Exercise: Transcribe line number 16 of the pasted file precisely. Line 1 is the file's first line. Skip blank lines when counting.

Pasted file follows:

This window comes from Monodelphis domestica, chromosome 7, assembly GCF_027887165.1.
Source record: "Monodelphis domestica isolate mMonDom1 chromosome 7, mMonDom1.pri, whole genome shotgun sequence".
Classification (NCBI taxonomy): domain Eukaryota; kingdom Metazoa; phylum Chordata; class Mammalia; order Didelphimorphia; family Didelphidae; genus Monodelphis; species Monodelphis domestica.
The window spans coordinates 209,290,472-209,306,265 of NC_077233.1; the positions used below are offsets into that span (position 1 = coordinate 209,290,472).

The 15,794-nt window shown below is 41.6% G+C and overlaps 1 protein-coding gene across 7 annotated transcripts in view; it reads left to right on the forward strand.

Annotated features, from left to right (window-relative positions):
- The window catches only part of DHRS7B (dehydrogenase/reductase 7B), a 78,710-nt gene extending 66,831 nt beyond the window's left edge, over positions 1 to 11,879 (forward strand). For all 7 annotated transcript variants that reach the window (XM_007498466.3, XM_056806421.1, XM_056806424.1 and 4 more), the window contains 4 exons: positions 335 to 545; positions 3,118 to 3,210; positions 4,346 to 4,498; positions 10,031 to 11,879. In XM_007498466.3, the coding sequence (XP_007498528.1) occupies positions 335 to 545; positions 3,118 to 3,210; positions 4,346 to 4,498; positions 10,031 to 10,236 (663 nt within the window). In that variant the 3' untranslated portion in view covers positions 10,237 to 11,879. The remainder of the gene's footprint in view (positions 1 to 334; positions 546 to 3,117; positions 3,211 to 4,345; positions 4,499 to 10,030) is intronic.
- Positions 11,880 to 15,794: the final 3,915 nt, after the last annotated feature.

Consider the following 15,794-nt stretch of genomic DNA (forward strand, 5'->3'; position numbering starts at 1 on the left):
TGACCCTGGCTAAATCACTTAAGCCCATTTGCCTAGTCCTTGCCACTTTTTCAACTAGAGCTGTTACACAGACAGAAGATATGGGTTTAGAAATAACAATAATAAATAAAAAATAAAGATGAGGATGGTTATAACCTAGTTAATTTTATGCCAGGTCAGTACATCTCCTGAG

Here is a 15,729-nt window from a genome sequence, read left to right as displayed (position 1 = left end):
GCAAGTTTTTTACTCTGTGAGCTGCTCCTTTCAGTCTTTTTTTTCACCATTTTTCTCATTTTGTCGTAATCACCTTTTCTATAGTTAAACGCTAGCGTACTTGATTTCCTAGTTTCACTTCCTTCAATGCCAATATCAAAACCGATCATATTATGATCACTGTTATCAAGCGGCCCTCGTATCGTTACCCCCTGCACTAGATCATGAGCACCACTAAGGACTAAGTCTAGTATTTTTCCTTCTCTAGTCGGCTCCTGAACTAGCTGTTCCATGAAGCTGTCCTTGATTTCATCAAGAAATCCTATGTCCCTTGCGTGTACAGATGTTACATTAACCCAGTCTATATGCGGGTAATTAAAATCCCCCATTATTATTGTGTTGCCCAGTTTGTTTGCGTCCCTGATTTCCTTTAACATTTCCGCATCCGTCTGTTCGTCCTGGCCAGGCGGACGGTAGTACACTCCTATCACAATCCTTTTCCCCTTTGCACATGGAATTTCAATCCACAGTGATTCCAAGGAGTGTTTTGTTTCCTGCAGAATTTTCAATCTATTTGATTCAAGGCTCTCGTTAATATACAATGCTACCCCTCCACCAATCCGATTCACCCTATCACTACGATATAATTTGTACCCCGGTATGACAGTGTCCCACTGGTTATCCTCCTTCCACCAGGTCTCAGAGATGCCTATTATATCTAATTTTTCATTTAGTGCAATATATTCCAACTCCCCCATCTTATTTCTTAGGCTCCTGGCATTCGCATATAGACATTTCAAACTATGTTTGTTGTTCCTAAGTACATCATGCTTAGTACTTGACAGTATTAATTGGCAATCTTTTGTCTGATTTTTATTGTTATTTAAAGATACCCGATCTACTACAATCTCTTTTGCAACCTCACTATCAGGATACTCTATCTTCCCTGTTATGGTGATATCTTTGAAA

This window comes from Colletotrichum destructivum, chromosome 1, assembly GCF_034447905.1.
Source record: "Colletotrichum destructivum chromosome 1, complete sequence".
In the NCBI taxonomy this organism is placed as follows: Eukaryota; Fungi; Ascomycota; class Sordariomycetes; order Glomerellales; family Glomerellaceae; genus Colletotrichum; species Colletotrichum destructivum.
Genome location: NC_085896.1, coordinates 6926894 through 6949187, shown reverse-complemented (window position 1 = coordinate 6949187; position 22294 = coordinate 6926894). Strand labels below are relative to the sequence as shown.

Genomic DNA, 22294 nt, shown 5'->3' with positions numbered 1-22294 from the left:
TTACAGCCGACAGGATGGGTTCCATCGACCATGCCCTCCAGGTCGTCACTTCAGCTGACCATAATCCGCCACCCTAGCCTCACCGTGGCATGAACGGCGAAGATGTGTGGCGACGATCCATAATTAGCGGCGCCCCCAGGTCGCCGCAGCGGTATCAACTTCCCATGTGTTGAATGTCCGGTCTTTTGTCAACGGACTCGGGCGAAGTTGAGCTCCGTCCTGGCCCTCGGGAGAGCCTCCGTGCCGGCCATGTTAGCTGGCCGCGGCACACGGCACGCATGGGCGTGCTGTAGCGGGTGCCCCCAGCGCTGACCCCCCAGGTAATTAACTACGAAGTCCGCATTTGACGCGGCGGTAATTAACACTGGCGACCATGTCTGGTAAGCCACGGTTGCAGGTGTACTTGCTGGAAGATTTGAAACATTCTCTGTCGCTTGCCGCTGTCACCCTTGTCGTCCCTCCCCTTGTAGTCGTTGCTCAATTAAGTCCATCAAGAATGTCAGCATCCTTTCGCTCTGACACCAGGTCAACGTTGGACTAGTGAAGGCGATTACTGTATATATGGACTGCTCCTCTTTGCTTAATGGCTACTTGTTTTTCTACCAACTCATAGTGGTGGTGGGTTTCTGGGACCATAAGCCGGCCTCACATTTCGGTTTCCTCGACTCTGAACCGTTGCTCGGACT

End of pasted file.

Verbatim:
Genome location: NC_085896.1, coordinates 6926894 through 6949187, shown reverse-complemented (window position 1 = coordinate 6949187; position 22294 = coordinate 6926894). Strand labels below are relative to the sequence as shown.